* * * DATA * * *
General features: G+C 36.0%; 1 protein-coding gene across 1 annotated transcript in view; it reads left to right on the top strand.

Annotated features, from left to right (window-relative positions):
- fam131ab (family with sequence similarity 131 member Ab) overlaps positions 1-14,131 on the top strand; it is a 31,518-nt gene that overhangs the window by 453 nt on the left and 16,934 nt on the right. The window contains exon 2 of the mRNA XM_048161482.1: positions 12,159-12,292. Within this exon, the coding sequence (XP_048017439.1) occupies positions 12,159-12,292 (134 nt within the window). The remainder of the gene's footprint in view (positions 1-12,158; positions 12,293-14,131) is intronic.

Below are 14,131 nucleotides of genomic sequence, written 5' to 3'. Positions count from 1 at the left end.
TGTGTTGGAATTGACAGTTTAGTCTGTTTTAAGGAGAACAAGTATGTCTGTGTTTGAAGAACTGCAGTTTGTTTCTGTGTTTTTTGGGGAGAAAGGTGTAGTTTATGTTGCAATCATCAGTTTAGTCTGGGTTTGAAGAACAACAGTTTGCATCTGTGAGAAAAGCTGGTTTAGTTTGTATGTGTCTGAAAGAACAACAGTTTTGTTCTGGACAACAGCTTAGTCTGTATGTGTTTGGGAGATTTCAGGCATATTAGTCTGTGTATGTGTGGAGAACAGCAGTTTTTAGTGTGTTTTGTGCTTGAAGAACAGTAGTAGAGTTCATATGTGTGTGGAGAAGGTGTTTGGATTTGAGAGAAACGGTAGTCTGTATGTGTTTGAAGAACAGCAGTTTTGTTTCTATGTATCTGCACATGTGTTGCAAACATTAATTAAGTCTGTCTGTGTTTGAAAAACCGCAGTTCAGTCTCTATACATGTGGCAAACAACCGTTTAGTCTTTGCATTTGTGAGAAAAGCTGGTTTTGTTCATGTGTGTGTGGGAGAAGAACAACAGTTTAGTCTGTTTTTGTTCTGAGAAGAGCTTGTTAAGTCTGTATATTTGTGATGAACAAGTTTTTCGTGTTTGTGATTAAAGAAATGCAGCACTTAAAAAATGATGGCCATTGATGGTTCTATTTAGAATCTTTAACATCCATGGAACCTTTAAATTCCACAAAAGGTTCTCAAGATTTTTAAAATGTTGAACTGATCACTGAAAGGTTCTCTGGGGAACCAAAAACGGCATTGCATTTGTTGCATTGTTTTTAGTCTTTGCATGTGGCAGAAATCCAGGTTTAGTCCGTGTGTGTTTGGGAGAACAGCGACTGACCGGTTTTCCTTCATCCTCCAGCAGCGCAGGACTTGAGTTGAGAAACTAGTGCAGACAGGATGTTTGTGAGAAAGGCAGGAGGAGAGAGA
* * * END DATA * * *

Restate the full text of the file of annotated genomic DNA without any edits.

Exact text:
General features: G+C 36.0%; 1 protein-coding gene across 1 annotated transcript in view; it reads left to right on the top strand.

Annotated features, from left to right (window-relative positions):
- fam131ab (family with sequence similarity 131 member Ab) overlaps positions 1-14,131 on the top strand; it is a 31,518-nt gene that overhangs the window by 453 nt on the left and 16,934 nt on the right. The window contains exon 2 of the mRNA XM_048161482.1: positions 12,159-12,292. Within this exon, the coding sequence (XP_048017439.1) occupies positions 12,159-12,292 (134 nt within the window). The remainder of the gene's footprint in view (positions 1-12,158; positions 12,293-14,131) is intronic.

Below are 14,131 nucleotides of genomic sequence, written 5' to 3'. Positions count from 1 at the left end.
TGTGTTGGAATTGACAGTTTAGTCTGTTTTAAGGAGAACAAGTATGTCTGTGTTTGAAGAACTGCAGTTTGTTTCTGTGTTTTTTGGGGAGAAAGGTGTAGTTTATGTTGCAATCATCAGTTTAGTCTGGGTTTGAAGAACAACAGTTTGCATCTGTGAGAAAAGCTGGTTTAGTTTGTATGTGTCTGAAAGAACAACAGTTTTGTTCTGGACAACAGCTTAGTCTGTATGTGTTTGGGAGATTTCAGGCATATTAGTCTGTGTATGTGTGGAGAACAGCAGTTTTTAGTGTGTTTTGTGCTTGAAGAACAGTAGTAGAGTTCATATGTGTGTGGAGAAGGTGTTTGGATTTGAGAGAAACGGTAGTCTGTATGTGTTTGAAGAACAGCAGTTTTGTTTCTATGTATCTGCACATGTGTTGCAAACATTAATTAAGTCTGTCTGTGTTTGAAAAACCGCAGTTCAGTCTCTATACATGTGGCAAACAACCGTTTAGTCTTTGCATTTGTGAGAAAAGCTGGTTTTGTTCATGTGTGTGTGGGAGAAGAACAACAGTTTAGTCTGTTTTTGTTCTGAGAAGAGCTTGTTAAGTCTGTATATTTGTGATGAACAAGTTTTTCGTGTTTGTGATTAAAGAAATGCAGCACTTAAAAAATGATGGCCATTGATGGTTCTATTTAGAATCTTTAACATCCATGGAACCTTTAAATTCCACAAAAGGTTCTCAAGATTTTTAAAATGTTGAACTGATCACTGAAAGGTTCTCTGGGGAACCAAAAACGGCATTGCATTTGTTGCATTGTTTTTAGTCTTTGCATGTGGCAGAAATCCAGGTTTAGTCCGTGTGTGTTTGGGAGAACAGCGACTGACCGGTTTTCCTTCATCCTCCAGCAGCGCAGGACTTGAGTTGAGAAACTAGTGCAGACAGGATGTTTGTGAGAAAGGCAGGAGGAGAGAGA